TL;DR – This is a film that has one of the most ridiculous casts I have seen in a long time, but it just does not come together in end.
Score – 3.5 out of 5 stars
Post-Credit Scene – There is no post-credit scene
It is rare that a film comes along with a cast just as ludicrous as this, with a premise as strong as this, indeed you should see it just to watch Viola Davis own every scene she is in. Add to this, we have a heist film, and ensemble heist films are some of my favourite films. Now,this should be an instant win for me, but while I think it is a good film, I am not sure it was a great one because it is held back but a couple of things.
TL;DR – Today we countdown my Top 10 films of all time; from towns where there are a lot of ‘accidents’, to all forms of Sci-Fi, to do you know the man with six fingers on his right hand, and everything in between.
Recently I watched the CineFix crew countdown their Top 10 films, and it had me thinking what are mine? Now it was at this point where I of course naturally spiralled as how can you reduce thousands of films that you have seen into only a Top 10. Just before I threw my hands up in resignation and chucked in the towel I happened to catch an episode of Movies with Mikey on how he determined the best sequel. With this in mind I wondered if there was a set of criteria that I could use to categorise the films into a list that I would be happy with, and after some work, I came up with the following criteria that work for me.
Films that are beautifully constructed
Films that mean something to me
Films that are always re-watchable
Films that have added to my love of the craft of cinema
With this criterion in mind I went through all the likely candidates and with a bit of a struggle I think I have been able to come to a final list, well at least until I change my mind next week, which is always a chance.
TL;DR – Visually stunning, and a wonderful follow up to a true Sci-fi classic.
Score – 4.5 out of 5 stars
Besides Star Wars later in the year, I don’t think there has been a film as anticipated in the sci-fi world more than Blade Runner 2049. As I mentioned in my retrospective of Blade Runner (see retrospective) the first time I watched the original was just the other day so I came into 2049 with that whole story being very fresh in my mind. Which turns out was a good thing, because Blade Runner 2049 is not just a sequel in name only. So without getting into spoilers here, you may want to go watch the first film in preparation of seeing it here, not that you should need an excuse to see one of the most transformative science fiction films of the last century. I do have to say from the start that I went see Blade Runner 2049 at a premium showing (Gold Class for those in Australia) which I paid for, and I went during the middle of the day when there is usually fewer people. However, still with all this, I was in a session with a couple that loud talked throughout the film, in the quiet contemplative moments, and even answered an unmuted phone at some point. So while I am professional, I can’t put aside the possibility that this might have impacted my perception of the film. Now overall I really liked Blade Runner 2049 but it is hard to talk about it without hitting spoilers, hell even the cast list is a spoiler at this point. So just for the sake of precautions be prepared for [SPOILERS] ahead if you have not seen the film, which you should.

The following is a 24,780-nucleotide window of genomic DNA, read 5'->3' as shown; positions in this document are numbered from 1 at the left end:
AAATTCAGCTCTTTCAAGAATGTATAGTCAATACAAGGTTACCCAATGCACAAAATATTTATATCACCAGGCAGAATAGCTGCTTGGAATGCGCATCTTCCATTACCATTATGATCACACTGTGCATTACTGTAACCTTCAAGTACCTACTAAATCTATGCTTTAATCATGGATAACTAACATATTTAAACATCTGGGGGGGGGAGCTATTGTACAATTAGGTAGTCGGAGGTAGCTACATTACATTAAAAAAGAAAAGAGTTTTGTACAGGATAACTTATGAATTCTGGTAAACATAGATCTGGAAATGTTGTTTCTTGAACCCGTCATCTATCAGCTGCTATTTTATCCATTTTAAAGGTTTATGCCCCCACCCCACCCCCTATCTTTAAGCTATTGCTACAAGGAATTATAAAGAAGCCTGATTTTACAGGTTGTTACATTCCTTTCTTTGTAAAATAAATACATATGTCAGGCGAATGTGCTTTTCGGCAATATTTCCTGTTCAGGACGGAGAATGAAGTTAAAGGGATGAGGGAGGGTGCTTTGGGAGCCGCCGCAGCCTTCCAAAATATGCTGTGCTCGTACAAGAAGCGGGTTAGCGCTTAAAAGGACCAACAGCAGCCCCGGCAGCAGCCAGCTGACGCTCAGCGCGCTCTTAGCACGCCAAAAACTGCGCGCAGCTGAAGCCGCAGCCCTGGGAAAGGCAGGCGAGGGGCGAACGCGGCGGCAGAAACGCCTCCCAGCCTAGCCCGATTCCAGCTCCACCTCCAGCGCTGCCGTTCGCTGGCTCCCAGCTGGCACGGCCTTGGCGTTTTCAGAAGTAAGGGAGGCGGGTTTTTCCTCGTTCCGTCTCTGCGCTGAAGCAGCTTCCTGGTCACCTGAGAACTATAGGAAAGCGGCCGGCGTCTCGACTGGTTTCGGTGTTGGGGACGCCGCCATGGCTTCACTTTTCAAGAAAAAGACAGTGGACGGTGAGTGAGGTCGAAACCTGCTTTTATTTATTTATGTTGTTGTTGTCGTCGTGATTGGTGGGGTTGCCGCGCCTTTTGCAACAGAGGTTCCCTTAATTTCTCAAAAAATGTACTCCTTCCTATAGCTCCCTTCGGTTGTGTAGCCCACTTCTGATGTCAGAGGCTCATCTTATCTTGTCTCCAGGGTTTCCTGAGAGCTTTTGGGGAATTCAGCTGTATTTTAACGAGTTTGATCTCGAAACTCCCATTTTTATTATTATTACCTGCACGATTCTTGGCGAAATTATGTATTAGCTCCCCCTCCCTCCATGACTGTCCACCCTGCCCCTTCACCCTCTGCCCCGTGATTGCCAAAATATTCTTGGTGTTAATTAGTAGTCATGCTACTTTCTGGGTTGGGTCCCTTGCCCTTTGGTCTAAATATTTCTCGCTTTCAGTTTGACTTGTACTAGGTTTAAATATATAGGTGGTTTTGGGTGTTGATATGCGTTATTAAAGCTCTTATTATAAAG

TL;DR – Beautiful and haunting, spectacular yet emotional, a must see film.
Score – 5 out of 5 stars
Wow, just wow, I had high expectations walking in to see Dunkirk because I have always enjoyed Christopher Nolan’s films, to this day I think Inception would fit squarely in my Top 10 films of all time. Indeed, even when I don’t like a particular Nolan film like Interstellar, they are still technically brilliant. But nothing prepared me for Dunkirk, and now I know I am writing this after just seeing it, and that in time things might change, but as I sit here, I can’t help but feel that this is Nolan’s best film to date. Continue reading →
TL;DR – Ok it is a really silly premise, but this aside, they actually do a really good job of creating a charming film, with some interesting characters.
Score – 3 out of 5 stars
P.S. There are Mid/Post Credits scenes (but you do not need to stay for them)
So you are living a great life just you and your parents, fighting space monsters, exploring the jungle, being swallowed by deep sea monsters only to be rescued by hot sauce, you know the normal childhood stuff. However, one day a cab pulls up and out pops a baby wearing a suit and your whole life is turned upside down. This is Boss Baby and yes it is a silly a set up as it sounds, made more silly by everyone committing to the framing device completely. So you probably already know if you are going to go see a movie about a talking business baby already, or you are a parent and have no choice … but as a film, even a really silly film, it actually is a surprisingly good one.
TL;DR – Hidden Figures is an amazing film about our past and very much relevant in our present, that when you oppress people it holds everyone back.
Score – 4.5 out of 5 stars
Straight from the start, I should say I love movies about space, the history, NASA, the satellites, probes, and rockets, I watched the Curiosity landing even though it was very early in the morning here. So what I am saying is Hidden Figures, much like The Martian & The Dish, is a film that automatically peaks my interest before I make it to the cinema. This means that I have to be really careful when reviewing these films to make sure I am being objective and not just getting caught up in my joy of the subject material, but even with a cautious approach Hidden Figures still knocks it out of the park, or knocks it into orbit, or, wait no I think I am starting to mix metaphors here.